For me, it totally depends. Sequel bait is high on my list of no-nos, right up there with plot moppets and TSTL heroines, but when a character I’m already invested in gets their own story in a world I already know, I love it with a passion.
What really makes me snarl is when a new character suddenly pops up towards the end of a book. We’re at a critical stage in the plot or sometimes even in an epilogue and suddenly (WTF?) the heroine’s sister or the hero’s cousin arrives on some slender pretext and gets shoe-horned into the story with some telegraphed dialogue or a superfluous conflict with another secondary character that has nothing to do with resolving the story I’m reading and everything to do with setting up the next one. If the story is good, I’d seek out the next book by the author anyway. Clunking me over the head with this kind of device is more likely to put me off.
Sometimes it’s clear that the author has planned a series from the outset. As soon as you meet Alyssa Day’s Warriors of Poseidon, Loretta Chase’s Carsingtons, or Julia Quinn’s Bridgertons (protagonists conveniently named in alphabetical order, presumably for the reader’s convenience as well as Lord and Lady Bridgerton’s), you know what to expect. I’m very happy about this (more books to look forward to!) provided the supporting characters in a particular book are fully developed, and their only role in the current story is one relevant to that story. It might be that their actions in the book propel them into their own story later – that’s fine, provided I don’t feel that those actions or that sub-plot were grafted on and dilute the current book in order to seed a future story.
What works best for me is when an author creates a world, complete with fully-developed secondary characters, and then branches out to develop the world and characters in a new book, maybe in a different direction. I’m thinking of Suzanne Brockmann’s SEALs and Troubleshooters, or SEP’s Chicago Stars. For me as a reader, that feels that the next story has developed organically from the growth of the characters, which is less predictable and more fun.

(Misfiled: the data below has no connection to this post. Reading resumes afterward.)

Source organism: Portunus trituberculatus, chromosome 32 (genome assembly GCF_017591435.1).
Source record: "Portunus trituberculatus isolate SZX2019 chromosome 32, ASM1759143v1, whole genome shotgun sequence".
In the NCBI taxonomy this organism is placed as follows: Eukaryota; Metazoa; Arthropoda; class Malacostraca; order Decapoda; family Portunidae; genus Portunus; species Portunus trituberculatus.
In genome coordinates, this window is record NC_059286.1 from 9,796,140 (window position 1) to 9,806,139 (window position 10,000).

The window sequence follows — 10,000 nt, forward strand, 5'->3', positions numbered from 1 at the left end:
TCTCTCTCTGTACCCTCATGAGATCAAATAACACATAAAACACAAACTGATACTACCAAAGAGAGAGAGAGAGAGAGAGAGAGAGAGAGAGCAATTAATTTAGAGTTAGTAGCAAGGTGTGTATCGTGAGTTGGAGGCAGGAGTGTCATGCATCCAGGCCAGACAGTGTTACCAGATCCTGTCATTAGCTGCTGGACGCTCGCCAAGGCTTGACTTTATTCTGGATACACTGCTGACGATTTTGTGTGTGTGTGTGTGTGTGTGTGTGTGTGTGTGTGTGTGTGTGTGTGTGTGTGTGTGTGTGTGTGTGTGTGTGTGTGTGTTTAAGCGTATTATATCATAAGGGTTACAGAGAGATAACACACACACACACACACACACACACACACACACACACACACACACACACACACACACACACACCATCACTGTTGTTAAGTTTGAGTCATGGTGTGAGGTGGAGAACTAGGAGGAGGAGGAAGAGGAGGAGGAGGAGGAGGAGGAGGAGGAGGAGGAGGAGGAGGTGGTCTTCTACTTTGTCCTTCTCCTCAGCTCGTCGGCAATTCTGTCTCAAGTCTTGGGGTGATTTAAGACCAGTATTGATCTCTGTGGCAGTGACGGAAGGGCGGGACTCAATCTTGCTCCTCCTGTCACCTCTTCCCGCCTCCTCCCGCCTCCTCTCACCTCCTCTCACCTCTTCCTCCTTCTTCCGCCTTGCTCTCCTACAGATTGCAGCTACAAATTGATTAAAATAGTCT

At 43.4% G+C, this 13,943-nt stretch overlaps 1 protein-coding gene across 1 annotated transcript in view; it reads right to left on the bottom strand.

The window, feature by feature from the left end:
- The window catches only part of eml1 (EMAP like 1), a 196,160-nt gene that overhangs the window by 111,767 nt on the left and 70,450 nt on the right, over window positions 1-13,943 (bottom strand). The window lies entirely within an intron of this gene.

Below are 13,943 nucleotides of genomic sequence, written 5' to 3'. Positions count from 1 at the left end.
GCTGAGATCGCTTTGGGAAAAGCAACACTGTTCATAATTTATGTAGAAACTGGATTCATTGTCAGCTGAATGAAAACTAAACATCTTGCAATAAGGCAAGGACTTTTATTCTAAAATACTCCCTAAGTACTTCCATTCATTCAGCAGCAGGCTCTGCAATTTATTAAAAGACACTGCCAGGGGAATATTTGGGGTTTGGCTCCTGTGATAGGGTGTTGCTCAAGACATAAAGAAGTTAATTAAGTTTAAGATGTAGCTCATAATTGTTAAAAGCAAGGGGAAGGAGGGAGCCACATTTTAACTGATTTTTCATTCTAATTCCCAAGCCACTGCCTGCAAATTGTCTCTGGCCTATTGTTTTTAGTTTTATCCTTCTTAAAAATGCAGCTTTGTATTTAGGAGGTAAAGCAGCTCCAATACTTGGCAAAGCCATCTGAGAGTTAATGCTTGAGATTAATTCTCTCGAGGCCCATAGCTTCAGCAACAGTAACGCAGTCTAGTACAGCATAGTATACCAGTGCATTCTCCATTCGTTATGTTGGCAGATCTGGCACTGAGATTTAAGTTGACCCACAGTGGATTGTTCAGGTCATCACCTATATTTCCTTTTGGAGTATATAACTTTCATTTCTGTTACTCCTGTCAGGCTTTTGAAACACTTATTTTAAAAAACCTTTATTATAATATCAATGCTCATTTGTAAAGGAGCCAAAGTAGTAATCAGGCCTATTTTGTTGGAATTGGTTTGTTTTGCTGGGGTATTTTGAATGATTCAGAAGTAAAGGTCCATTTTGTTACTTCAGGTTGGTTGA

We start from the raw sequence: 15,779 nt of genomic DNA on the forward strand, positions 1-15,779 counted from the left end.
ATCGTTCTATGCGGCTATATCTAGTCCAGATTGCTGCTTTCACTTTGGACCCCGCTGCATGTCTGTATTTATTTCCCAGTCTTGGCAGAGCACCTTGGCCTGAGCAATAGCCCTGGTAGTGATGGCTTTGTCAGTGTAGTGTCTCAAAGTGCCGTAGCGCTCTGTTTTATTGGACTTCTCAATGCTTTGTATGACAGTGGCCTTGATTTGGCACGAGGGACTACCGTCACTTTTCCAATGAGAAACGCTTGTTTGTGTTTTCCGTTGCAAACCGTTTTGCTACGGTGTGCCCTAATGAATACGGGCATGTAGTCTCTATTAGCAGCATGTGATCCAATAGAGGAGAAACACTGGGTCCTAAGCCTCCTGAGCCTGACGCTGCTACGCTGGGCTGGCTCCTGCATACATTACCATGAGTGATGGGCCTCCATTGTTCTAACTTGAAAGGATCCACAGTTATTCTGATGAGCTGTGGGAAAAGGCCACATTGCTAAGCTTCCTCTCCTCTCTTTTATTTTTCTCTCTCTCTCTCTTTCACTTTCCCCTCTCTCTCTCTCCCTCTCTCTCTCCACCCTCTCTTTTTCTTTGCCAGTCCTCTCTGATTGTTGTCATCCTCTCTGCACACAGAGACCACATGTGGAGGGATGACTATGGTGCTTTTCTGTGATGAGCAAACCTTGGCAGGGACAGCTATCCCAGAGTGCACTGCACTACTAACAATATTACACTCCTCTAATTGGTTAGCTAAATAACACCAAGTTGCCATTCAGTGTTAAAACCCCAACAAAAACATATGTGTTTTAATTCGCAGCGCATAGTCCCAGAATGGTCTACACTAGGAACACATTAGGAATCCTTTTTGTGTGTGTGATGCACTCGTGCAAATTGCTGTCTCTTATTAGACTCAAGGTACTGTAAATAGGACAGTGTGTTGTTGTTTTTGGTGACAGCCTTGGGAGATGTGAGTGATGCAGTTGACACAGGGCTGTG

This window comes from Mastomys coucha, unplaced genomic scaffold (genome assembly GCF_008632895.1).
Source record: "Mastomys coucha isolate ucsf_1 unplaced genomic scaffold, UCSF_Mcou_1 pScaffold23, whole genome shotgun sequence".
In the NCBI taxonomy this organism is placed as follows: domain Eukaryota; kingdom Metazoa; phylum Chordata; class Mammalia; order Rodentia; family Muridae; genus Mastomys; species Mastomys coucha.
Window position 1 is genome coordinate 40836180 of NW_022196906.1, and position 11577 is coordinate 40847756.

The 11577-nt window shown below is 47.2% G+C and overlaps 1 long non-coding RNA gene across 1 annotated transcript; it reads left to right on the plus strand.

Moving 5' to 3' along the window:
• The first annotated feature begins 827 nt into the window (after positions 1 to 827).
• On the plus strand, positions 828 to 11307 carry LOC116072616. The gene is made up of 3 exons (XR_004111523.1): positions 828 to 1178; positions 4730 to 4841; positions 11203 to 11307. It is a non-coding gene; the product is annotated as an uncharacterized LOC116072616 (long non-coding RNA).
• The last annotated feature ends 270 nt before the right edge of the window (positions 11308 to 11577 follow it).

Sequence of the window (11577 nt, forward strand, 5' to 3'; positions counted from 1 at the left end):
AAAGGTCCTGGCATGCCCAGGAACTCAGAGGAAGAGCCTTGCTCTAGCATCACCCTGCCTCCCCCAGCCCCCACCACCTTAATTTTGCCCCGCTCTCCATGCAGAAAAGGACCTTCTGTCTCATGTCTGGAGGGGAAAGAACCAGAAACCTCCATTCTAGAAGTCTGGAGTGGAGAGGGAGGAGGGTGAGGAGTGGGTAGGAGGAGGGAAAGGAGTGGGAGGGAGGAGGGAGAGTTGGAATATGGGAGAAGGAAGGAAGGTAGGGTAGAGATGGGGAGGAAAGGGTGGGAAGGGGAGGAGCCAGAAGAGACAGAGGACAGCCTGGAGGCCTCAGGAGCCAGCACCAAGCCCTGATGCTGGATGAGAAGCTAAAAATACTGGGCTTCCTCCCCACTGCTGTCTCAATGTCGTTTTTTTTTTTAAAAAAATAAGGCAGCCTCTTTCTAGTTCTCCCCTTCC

This is what I’ll be aiming for. My current WIP is a contemporary romance starring charismatic entrepreneur Ian Kinross and arty misfit Rose Lloyd. I already know I want to write about Ian’s younger brother, charmer Cameron Kinross, Ian’s best friend, over-achieving Scottish/Italian chef Roberto McCulloch, and scheming super-bitch Sasha Montgomery, but I did not put any of these characters in Ian and Rose’s story because I wanted to write about them later. I’ve grown to know and love them as they play their parts in Ian and Rose’s story, and I care about them and want to know what happens to them. To leave them hanging would feel like unfinished business.
One thing I’m not sure about yet is whether I’ll bring back Ian and Rose as minor characters in Cam’s, Rob’s and Sasha’s stories. It makes sense that they’d be around, because they’ll continue to be part of the same world, but if they put in an appearance it will be because they have a genuine contribution to make, like Dain and Jessica in Loretta Chase’s The Last Hellion or Avon in Heyer’s Devil’s Cub. I really dislike it when the hero and heroine from a previous story drop in for a cameo just to assure the reader they’re still totally loved-up. Grrrr.
Do you enjoy series? Who do you think gives good sequel?
And are there any characters who never got a book and whose story you’d like to read? Mine’s the devil’s spawn Dominick, Dain’s adopted illegitimate son from Loretta Chases’s Lord of Scoundrels. I bet he’d grow up into a flawed, fascinating man.